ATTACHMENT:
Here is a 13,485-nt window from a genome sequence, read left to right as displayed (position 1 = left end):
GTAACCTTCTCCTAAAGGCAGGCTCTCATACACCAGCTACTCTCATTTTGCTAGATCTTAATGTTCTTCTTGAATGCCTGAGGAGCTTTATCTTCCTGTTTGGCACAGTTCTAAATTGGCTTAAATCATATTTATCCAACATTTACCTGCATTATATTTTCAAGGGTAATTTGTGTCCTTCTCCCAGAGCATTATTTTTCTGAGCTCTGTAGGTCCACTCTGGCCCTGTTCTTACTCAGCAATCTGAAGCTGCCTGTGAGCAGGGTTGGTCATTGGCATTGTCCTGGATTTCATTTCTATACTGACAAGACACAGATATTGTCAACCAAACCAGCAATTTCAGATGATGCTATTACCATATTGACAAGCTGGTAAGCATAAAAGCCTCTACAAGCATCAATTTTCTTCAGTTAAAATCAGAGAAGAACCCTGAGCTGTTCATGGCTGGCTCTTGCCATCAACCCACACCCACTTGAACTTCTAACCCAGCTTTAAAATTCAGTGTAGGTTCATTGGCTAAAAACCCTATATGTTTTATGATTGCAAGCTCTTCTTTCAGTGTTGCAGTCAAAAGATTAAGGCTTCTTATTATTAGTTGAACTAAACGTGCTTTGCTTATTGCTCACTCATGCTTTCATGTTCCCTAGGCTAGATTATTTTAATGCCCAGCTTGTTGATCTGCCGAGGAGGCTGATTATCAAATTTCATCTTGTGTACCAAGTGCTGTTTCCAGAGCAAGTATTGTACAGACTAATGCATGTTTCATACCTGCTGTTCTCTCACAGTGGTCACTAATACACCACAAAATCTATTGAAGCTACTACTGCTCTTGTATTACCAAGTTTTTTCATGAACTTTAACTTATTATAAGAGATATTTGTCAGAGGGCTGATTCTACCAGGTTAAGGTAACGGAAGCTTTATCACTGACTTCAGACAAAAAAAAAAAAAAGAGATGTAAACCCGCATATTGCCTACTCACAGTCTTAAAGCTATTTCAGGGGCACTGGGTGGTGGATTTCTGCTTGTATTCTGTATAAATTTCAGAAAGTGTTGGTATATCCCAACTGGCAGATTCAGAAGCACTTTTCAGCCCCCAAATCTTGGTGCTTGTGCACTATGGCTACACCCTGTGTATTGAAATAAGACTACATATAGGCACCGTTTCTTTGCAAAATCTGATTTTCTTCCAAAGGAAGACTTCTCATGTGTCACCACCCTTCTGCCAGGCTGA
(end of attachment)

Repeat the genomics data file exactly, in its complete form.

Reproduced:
Here is a 13,485-nt window from a genome sequence, read left to right as displayed (position 1 = left end):
GTAACCTTCTCCTAAAGGCAGGCTCTCATACACCAGCTACTCTCATTTTGCTAGATCTTAATGTTCTTCTTGAATGCCTGAGGAGCTTTATCTTCCTGTTTGGCACAGTTCTAAATTGGCTTAAATCATATTTATCCAACATTTACCTGCATTATATTTTCAAGGGTAATTTGTGTCCTTCTCCCAGAGCATTATTTTTCTGAGCTCTGTAGGTCCACTCTGGCCCTGTTCTTACTCAGCAATCTGAAGCTGCCTGTGAGCAGGGTTGGTCATTGGCATTGTCCTGGATTTCATTTCTATACTGACAAGACACAGATATTGTCAACCAAACCAGCAATTTCAGATGATGCTATTACCATATTGACAAGCTGGTAAGCATAAAAGCCTCTACAAGCATCAATTTTCTTCAGTTAAAATCAGAGAAGAACCCTGAGCTGTTCATGGCTGGCTCTTGCCATCAACCCACACCCACTTGAACTTCTAACCCAGCTTTAAAATTCAGTGTAGGTTCATTGGCTAAAAACCCTATATGTTTTATGATTGCAAGCTCTTCTTTCAGTGTTGCAGTCAAAAGATTAAGGCTTCTTATTATTAGTTGAACTAAACGTGCTTTGCTTATTGCTCACTCATGCTTTCATGTTCCCTAGGCTAGATTATTTTAATGCCCAGCTTGTTGATCTGCCGAGGAGGCTGATTATCAAATTTCATCTTGTGTACCAAGTGCTGTTTCCAGAGCAAGTATTGTACAGACTAATGCATGTTTCATACCTGCTGTTCTCTCACAGTGGTCACTAATACACCACAAAATCTATTGAAGCTACTACTGCTCTTGTATTACCAAGTTTTTTCATGAACTTTAACTTATTATAAGAGATATTTGTCAGAGGGCTGATTCTACCAGGTTAAGGTAACGGAAGCTTTATCACTGACTTCAGACAAAAAAAAAAAAAAGAGATGTAAACCCGCATATTGCCTACTCACAGTCTTAAAGCTATTTCAGGGGCACTGGGTGGTGGATTTCTGCTTGTATTCTGTATAAATTTCAGAAAGTGTTGGTATATCCCAACTGGCAGATTCAGAAGCACTTTTCAGCCCCCAAATCTTGGTGCTTGTGCACTATGGCTACACCCTGTGTATTGAAATAAGACTACATATAGGCACCGTTTCTTTGCAAAATCTGATTTTCTTCCAAAGGAAGACTTCTCATGTGTCACCACCCTTCTGCCAGGCTGA